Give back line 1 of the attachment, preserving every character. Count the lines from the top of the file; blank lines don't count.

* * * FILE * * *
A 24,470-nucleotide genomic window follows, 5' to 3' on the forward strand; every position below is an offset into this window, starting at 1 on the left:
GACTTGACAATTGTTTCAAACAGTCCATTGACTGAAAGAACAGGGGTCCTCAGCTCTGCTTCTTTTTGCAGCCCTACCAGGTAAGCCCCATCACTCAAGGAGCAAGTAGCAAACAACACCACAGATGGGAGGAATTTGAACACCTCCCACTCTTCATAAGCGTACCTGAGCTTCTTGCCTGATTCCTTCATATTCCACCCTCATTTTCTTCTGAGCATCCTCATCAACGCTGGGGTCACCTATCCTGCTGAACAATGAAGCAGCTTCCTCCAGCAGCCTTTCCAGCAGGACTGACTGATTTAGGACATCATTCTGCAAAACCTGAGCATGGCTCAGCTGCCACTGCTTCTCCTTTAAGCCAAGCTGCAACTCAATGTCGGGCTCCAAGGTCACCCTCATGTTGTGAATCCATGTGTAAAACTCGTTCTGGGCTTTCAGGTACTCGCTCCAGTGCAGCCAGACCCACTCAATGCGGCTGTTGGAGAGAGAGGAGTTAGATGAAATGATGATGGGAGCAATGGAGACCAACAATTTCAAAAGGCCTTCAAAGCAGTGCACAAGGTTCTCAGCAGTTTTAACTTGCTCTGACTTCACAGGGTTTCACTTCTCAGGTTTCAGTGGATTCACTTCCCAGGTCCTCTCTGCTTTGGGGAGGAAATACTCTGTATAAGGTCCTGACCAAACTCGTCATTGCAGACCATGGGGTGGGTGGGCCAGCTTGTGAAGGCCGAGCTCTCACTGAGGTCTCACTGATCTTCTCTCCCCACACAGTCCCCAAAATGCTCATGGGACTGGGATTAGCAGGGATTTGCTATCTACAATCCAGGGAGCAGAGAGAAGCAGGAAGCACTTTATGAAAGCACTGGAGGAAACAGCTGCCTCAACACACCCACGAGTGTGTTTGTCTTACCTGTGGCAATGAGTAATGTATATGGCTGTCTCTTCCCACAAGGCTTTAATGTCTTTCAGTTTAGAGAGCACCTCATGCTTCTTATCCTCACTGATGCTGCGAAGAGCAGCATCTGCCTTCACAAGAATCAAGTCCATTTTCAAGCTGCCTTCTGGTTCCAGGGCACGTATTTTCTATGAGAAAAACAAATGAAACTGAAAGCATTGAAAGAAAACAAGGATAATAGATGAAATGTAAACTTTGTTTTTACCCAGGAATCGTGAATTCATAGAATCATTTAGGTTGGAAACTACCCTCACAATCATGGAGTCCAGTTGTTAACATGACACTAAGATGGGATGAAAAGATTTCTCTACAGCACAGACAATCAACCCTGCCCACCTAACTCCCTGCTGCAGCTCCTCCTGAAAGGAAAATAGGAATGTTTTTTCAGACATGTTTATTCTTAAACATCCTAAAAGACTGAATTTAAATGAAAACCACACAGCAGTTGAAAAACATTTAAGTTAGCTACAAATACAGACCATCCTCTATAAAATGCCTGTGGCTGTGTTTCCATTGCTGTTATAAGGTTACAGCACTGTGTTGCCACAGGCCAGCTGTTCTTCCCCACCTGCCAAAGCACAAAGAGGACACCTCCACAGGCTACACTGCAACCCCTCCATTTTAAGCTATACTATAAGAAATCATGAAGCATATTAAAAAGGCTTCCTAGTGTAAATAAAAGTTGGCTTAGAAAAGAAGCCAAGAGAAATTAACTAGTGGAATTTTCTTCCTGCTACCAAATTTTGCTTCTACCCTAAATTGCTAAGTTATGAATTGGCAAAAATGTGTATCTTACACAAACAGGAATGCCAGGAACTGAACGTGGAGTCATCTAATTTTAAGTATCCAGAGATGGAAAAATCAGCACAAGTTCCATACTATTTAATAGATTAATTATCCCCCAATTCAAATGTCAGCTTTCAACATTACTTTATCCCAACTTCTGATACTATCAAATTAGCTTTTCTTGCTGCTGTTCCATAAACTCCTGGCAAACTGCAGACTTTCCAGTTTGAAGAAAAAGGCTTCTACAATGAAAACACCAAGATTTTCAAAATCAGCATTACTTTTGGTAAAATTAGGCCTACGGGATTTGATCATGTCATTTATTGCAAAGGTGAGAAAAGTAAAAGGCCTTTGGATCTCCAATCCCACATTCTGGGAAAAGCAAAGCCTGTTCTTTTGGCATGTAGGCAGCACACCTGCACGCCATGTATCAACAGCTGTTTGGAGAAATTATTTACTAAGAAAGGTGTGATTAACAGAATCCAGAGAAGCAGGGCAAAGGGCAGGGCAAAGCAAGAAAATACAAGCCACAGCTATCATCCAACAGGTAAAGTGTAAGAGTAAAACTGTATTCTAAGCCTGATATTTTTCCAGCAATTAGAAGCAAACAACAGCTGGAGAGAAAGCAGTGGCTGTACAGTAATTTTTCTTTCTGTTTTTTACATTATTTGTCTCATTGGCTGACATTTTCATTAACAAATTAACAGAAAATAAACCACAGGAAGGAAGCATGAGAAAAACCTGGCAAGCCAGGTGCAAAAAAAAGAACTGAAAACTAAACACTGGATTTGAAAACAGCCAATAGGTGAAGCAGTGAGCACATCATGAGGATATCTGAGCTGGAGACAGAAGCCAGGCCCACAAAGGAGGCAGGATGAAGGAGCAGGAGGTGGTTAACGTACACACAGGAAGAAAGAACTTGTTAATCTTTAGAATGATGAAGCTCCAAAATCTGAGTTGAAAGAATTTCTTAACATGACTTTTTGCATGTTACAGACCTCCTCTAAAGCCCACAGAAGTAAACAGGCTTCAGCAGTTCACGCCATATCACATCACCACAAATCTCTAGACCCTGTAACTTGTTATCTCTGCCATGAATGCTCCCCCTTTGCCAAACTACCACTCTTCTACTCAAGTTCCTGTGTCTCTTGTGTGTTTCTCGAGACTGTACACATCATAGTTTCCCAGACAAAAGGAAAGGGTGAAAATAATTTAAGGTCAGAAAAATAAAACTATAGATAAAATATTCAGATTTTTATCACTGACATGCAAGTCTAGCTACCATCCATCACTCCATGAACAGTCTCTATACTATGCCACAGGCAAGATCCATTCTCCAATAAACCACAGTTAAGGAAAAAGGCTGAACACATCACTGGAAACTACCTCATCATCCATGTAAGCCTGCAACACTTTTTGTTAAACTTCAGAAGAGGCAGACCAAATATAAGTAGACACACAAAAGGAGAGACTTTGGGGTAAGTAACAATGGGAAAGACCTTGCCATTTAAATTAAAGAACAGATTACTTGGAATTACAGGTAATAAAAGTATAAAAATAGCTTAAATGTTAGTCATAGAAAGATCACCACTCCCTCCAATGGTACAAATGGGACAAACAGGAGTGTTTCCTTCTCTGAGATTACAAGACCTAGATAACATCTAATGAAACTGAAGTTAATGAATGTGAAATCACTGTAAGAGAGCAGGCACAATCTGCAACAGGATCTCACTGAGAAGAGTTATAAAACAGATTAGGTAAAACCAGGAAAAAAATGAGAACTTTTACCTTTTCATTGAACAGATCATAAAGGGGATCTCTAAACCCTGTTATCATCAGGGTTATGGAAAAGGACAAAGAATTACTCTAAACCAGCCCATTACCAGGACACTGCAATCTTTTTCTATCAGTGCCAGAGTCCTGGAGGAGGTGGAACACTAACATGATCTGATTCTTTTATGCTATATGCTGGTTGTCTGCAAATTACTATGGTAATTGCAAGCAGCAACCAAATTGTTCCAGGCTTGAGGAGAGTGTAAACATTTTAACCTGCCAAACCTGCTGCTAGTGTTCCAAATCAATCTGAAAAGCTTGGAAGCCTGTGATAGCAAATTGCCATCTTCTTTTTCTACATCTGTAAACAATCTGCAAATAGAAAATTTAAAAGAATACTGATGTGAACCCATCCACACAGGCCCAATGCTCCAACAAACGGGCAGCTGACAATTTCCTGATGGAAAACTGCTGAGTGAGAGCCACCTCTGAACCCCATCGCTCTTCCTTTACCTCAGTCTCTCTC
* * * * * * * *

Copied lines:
A 24,470-nucleotide genomic window follows, 5' to 3' on the forward strand; every position below is an offset into this window, starting at 1 on the left: